So in recent times we have been concerned ultimately with success that we believe will make us happy. We have occupied ourselves with building all that is powerful and globalized and with accumulating material goods for our pleasure, but we have forgotten about human beings in the process.

This is reflected in today’s disparate ideas of success. For a minority of privileged persons in the world, success means greater comfort, luxury, and extravagance. For millions of the poor, success means having only the most elementary conditions for subsistence: water, food, shelter, and clothing. This is our failure. And as we have failed to resolve the great problems of humanity, we have also failed to fill people’s emptiness and their longing for meaning and purpose amidst the struggle to succeed. We have failed to build a more just world, and we have failed to develop people who are truly and profoundly human, who live with a sense of community, and who seek true happiness.

Even the media remind us daily that success is not necessarily synonymous with happiness. Achievements do not always coincide with happiness, and those who are quite wealthy and successful by social standards often wind up being the least satisfied with life. In our world we find successful people who are quite unhappy; we also find many who are unsuccessful but very happy.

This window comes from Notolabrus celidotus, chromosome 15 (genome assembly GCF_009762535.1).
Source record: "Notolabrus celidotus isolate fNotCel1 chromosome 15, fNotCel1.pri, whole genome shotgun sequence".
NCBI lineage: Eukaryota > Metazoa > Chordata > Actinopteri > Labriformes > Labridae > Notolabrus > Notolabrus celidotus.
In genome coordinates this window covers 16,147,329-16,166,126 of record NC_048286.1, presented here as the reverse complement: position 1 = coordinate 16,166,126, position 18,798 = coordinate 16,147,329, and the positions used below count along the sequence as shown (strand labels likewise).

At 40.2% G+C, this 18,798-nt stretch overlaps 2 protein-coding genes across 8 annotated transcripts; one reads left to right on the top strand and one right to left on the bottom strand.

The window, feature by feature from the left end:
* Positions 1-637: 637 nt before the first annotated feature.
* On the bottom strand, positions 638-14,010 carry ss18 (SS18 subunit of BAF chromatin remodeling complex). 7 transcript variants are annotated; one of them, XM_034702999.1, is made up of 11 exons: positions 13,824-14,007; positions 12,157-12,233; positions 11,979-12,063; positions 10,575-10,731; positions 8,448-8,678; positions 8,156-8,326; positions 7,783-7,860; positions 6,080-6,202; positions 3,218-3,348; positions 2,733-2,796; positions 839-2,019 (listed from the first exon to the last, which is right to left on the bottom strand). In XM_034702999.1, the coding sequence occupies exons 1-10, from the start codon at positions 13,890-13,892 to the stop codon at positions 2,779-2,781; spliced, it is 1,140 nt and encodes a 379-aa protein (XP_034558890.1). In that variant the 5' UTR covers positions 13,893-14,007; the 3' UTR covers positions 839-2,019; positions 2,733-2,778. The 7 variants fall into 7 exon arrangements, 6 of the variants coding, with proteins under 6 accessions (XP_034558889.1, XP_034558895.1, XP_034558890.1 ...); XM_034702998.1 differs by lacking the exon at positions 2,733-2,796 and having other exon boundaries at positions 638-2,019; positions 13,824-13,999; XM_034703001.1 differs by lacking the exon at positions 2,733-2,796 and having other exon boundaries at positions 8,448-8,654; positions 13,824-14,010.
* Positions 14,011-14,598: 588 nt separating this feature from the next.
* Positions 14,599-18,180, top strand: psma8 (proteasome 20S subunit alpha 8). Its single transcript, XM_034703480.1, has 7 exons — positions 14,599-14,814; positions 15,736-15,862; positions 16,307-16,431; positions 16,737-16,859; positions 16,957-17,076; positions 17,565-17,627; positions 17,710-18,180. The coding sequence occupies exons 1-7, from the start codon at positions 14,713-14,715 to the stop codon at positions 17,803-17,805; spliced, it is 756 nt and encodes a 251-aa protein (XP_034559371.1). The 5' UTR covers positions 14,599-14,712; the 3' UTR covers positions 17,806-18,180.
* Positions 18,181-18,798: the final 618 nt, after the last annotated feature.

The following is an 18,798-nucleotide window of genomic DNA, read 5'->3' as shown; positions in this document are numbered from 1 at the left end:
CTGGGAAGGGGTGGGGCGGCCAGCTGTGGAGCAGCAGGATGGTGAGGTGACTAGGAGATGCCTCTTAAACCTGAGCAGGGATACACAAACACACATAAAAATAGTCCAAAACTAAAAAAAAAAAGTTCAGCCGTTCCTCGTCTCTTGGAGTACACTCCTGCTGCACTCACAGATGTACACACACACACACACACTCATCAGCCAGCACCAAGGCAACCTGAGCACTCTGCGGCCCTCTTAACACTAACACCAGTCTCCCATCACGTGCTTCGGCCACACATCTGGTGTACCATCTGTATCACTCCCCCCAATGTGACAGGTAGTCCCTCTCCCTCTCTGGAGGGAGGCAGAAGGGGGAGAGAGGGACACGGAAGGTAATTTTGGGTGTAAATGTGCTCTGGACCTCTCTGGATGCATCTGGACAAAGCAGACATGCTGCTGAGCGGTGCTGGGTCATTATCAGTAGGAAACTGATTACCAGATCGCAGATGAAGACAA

So what is true success? How are we to judge if we are really happy?

Christian view of happiness

Human beings have been defined by people of philosophy and people of faith as seekers of happiness. Our search for happiness is an unending task that often causes constant dissatisfaction. We long for happiness and are not satisfied until we find it. Saint Augustine taught that the desire for happiness in the human heart is really a desire for God. As Christians, we can trust that our longing for happiness will be satisfied by the saving person of Christ and by the saving gospel he proclaims.

We confess Jesus of Nazareth as our savior. He is the Way, the Truth, and the Life, the Light of the world. These are more than just statements of belief; for us, his disciples, they should reveal the happiness for which we long. Jesus is our true source of happiness, and our success in this life is measured only by our life in him.

Jesus’ proposal for our lives consists of recognizing God as our compassionate and merciful Creator and Father. In living as God’s children—and in doing the Father’s will—we are to love one another as brothers and sisters and build God’s kingdom in the world. As Christians, we are to prove daily, in each of our lives, that this life of Christ in us calls us to build a new and better world. We are called to reveal to others that the life of a child of God—filled with humble obedience, hope, and joyful confidence in the goodness of our Father in heaven—brings us happiness. We are called to demonstrate that a life of love, of service, of forgiveness, and of solidarity with our neighbors saves us and makes us happy. We are called to live each day with life in Christ as the true measure of our earthly success and of our eternal happiness.